An entire section of meat and poultry is left empty after panicked shoppers swept through in fear of the coronavirus at a grocery store in Burbank, Calif. on March 14, 2020.
(AP Photo/Richard Vogel)
COVID-19 is showing us we must work collectively to put resilience alongside efficiency as the primary drivers for the systems we depend upon each and every day for food.
Concentrations of carbon dioxide are now 147% above pre-industrial levels, according to a definitive report by the World Meteorological Organisation released today.
Future extremes from the Indian Ocean will be acting on top of global warming, giving a double whammy effect, like the record-breaking heat and drought we saw in 2019.
An Amazon forest in Brazil’s Para state after deforestation and wildfires March 9, 2019. Unlike in some tropical forests, the animals of the Amazon are not adapted to survive fire.
Gustavo Basso/NurPhoto via Getty Images
A new study finds 70% of Amazonian dung beetles were killed by the severe fire and droughts of 2015 to 2016. By spreading seeds and poop, dung beetles fertilize forests and aid regrowth of vegetation.
Five capital city water storages fell over summer, and some appear to be facing dramatic long-term declines. Late drenching rains fell on southeastern Australia, but some unlucky centres missed out.
The drought has pushed many trees to the brink, and whole stands are now dying. The ecological consequences are huge.
A woman takes part in an alternative summit of indigenous people during COP25.
Our research has brought us into contact with multiple communities whose lives are increasingly precarious thanks to climate change.
Dan Peled/AAP/Dave Hunt
Autumn may bring wetter-than-average conditions in parts of southern Australia, indicating a gradual easing of the drought in some areas.
Dan Peled/AAP Image
The absence of climate drivers – specifically, the Indian Ocean Dipole and La Niña – explains why Australia has gone so long without heavy rains.
It’s important to remember that most of this greening is due to growth of grasses, which respond more rapidly after rain.
Some parts of Australia have enjoyed excellent rainfall this year, but others have not. Drought relief is still slow and patchy.
A road destroyed by a landslide in West Pokot County, northwestern Kenya. November 23 2019.
The unusual weather can be attributed to the Indian Ocean Dipole. This is the difference in sea surface temperatures between the eastern and western tropical Indian Ocean.
If we’re not careful, water may not be clean enough or available when we need it.
The water that replenishes groundwater, rivers and lakes is under threat from climate change, pollution and aging infrastructure.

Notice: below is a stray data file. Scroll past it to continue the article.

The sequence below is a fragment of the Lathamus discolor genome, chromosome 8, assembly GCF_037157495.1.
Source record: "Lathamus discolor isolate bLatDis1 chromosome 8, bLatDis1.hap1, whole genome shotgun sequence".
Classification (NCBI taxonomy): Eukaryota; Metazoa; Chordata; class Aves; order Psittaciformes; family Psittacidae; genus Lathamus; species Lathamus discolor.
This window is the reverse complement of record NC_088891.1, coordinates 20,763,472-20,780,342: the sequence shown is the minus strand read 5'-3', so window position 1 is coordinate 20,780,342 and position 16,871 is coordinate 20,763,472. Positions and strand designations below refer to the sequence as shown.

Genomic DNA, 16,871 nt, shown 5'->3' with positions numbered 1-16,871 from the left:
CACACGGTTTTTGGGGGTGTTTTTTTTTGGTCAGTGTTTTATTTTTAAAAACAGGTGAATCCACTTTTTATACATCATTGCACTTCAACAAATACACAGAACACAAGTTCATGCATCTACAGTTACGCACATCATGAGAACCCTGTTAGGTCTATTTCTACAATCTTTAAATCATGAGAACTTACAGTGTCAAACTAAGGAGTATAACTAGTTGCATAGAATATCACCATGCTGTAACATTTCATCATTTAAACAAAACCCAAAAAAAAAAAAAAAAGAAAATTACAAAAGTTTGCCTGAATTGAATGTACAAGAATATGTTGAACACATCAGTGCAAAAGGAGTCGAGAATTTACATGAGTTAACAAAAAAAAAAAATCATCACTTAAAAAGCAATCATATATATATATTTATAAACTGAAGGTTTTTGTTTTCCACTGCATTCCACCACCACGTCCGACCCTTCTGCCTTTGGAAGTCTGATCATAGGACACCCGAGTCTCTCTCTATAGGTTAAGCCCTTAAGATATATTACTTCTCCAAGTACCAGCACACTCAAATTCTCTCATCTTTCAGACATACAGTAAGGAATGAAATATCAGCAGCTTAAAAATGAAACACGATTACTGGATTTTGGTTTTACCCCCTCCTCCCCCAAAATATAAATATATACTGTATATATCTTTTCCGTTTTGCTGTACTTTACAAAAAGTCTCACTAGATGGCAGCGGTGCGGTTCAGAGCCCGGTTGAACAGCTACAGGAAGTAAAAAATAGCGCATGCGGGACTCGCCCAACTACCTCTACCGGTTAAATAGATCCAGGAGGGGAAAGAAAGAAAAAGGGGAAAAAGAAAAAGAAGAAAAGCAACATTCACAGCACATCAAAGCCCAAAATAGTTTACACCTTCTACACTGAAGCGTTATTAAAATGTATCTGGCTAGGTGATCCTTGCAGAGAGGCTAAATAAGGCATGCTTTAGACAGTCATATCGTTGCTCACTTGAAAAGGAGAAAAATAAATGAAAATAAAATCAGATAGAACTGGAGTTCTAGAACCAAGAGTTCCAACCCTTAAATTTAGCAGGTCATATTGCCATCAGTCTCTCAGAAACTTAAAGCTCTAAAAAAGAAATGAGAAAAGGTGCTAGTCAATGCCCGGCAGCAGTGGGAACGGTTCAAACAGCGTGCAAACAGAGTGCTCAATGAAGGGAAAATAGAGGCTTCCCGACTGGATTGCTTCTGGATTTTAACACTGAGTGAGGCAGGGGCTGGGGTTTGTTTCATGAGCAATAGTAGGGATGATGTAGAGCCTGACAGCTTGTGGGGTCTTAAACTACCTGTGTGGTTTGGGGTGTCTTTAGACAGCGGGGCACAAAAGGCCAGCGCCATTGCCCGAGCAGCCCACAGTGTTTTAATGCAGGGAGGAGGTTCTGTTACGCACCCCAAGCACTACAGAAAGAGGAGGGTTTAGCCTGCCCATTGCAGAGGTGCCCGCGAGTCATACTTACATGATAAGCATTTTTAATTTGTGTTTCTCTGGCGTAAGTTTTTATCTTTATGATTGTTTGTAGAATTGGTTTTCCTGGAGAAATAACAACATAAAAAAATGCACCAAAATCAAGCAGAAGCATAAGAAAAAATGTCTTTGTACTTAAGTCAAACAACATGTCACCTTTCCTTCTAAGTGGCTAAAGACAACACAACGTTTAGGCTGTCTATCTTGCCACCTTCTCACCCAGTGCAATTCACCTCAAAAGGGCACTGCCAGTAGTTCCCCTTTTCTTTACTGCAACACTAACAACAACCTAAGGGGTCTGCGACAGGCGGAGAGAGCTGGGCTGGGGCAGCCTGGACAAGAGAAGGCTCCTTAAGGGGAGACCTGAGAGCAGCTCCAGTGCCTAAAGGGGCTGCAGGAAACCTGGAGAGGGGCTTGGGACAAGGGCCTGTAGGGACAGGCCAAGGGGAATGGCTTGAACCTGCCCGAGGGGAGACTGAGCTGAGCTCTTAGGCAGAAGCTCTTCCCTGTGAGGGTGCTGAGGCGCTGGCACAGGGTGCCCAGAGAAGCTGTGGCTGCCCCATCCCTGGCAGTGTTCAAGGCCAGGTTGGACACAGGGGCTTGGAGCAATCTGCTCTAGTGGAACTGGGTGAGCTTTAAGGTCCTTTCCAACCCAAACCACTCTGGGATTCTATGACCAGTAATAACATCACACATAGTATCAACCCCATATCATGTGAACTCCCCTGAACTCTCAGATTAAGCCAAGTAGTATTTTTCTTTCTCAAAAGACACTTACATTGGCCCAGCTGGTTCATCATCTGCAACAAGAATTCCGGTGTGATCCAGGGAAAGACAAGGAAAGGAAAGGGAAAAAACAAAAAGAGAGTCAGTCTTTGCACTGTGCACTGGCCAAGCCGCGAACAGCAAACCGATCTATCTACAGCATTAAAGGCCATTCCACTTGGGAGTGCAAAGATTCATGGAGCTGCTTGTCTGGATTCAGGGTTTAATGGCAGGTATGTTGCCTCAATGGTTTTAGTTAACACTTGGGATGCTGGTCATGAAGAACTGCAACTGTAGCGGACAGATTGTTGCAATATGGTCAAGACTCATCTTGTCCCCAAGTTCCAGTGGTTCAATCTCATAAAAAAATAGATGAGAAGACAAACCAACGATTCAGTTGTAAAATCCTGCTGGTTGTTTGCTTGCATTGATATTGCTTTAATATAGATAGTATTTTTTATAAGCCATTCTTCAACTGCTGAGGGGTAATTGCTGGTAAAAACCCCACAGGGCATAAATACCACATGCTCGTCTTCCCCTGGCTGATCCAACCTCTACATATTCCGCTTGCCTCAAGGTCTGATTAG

When we are imagining this time, next year, are we limiting our thinking to how we avoid the conditions we faced in this summer? Or are there bigger questions we can ask?
‘Futuring’ can help us survive the climate crisis. And guess what? You’re a futurist too.
The Conversation, CC BY 14.1 MB (download)
When think about this time next year, are we freaking out, or are we futuring?
Sport Australia wrote to McKenzie’s office before the election expressing concern it was being compromised by political interference.
Morrison’s hope for clear air for his messages is being stymied by the crisis around deputy Nationals leader Bridget McKenzie, as more damaging information emerges against her in the sports rorts affair.
Indonesia’s power plants are vulnerable to climate-related events, such as floods and droughts.
Climate change affects power plants in Indonesia, eventually disrupting energy supply to consumers.
Leaving water out for wildlife is important during droughts and bushfires but if it’s not changed regularly it can be a breeding ground for mosquitoes.
Temperatures are soaring and bushfires are decimating Australia’s wildlife. So how can we avoid creating a breeding ground for mosquitoes when putting water out for thirsty birds and animals?
Australia is a bushfire-prone nation. But several factors make this fire season worse than those past.
The latest bushfires cannot be compared to Ash Wednesday or Black Saturday. Our nation’s fire history is being rewritten.
High resolution satellite image of the Nile River’s delta.
Despite more rainfall, devastating hot and dry spells are projected to become more frequent in the Upper Nile basin in the future.
It’s the first time since overlapping records began that Australia experienced both its lowest rainfall and highest temperatures in the same year.
The Bureau of Meterology says persistent drought and record temperatures were a major driver of Australia’s fire activity, and the context for 2019 lies in the past three years of drought.